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Fluid-induced organic synthesis in the solar nebula recorded in extraterrestrial dust from meteorites

MPG-Autoren
http://pubman.mpdl.mpg.de/cone/persons/resource/persons101103

Leitner,  Jan
Particle Chemistry, Max Planck Institute for Chemistry, Max Planck Society;

http://pubman.mpdl.mpg.de/cone/persons/resource/persons101012

Hoppe,  Peter
Particle Chemistry, Max Planck Institute for Chemistry, Max Planck Society;

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Zitation

Vollmer, C., Kepaptsoglou, D., Leitner, J., Busemann, H., Spring, N. H., Ramasse, Q. M., et al. (2014). Fluid-induced organic synthesis in the solar nebula recorded in extraterrestrial dust from meteorites. Proceedings of the National Academy of Sciences of the United States of America, 111(43), 15338-15343. doi:10.1073/pnas.1408206111.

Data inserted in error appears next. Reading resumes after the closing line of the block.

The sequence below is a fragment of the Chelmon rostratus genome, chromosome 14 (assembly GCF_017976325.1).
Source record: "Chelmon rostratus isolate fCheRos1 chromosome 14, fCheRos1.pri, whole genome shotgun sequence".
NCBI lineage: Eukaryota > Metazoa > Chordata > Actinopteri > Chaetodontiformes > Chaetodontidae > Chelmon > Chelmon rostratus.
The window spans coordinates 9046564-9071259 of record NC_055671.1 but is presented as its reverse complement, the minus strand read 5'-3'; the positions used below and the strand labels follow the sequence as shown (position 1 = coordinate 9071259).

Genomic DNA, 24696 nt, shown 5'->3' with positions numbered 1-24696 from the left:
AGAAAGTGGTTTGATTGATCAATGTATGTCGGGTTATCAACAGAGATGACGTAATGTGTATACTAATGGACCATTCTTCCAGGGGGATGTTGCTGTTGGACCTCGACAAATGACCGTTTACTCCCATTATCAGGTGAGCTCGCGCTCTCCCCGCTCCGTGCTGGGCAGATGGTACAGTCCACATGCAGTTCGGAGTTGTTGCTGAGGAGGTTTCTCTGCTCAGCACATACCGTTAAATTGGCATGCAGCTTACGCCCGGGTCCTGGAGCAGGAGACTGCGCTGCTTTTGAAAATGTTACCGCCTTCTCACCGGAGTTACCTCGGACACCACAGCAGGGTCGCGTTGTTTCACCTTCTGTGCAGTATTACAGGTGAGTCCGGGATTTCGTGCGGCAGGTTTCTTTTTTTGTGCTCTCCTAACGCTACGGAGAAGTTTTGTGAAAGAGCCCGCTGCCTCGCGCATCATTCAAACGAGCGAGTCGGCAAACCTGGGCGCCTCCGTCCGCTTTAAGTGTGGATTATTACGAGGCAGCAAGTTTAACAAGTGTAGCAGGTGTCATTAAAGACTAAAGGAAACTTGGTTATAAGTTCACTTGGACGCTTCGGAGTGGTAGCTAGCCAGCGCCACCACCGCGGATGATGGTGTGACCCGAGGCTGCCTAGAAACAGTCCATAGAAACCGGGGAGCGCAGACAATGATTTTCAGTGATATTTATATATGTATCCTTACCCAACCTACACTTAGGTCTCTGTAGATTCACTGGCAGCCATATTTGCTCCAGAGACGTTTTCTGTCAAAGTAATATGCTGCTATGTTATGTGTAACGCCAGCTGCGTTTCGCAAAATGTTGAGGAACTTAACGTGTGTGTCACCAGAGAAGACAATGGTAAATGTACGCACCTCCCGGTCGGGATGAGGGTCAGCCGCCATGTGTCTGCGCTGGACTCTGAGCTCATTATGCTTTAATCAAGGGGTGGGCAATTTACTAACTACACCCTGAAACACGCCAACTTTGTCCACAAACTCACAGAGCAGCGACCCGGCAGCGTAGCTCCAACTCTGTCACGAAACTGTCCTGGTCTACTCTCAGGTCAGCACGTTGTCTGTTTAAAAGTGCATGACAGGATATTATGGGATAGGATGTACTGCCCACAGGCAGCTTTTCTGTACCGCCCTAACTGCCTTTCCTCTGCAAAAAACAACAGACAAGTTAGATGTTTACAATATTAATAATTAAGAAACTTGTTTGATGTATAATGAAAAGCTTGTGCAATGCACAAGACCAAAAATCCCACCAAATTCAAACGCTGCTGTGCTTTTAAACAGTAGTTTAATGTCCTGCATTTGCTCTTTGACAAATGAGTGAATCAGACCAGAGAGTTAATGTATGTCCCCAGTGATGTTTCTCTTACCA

Zitierlink: http://hdl.handle.net/11858/00-001M-0000-0024-B447-C
Zusammenfassung
Isotopically anomalous carbonaceous grains in extraterrestrial samples represent the most pristine organics that were delivered to the early Earth. Here we report on gentle aberration-corrected scanning transmission electron microscopy investigations of eight N-15-rich or D-rich organic grains within two carbonaceous Renazzo-type (CR) chondrites and two interplanetary dust particles (IDPs) originating from comets. Organic matter in the IDP samples is less aromatic than that in the CR chondrites, and its functional group chemistry is mainly characterized by C-O bonding and aliphatic C. Organic grains in CR chondrites are associated with carbonates and elemental Ca, which originate either from aqueous fluids or possibly an indigenous organic source. One distinct grain from the CR chondrite NWA 852 exhibits a rim structure only visible in chemical maps. The outer part is nanoglobular in shape, highly aromatic, and enriched in anomalous nitrogen. Functional group chemistry of the inner part is similar to spectra from IDP organic grains and less aromatic with nitrogen below the detection limit. The boundary between these two areas is very sharp. The direct association of both IDP-like organic matter with dominant C-O bonding environments and nanoglobular organics with dominant aromatic and C-N functionality within one unique grain provides for the first time to our knowledge strong evidence for organic synthesis in the early solar system activated by an anomalous nitrogen-containing parent body fluid.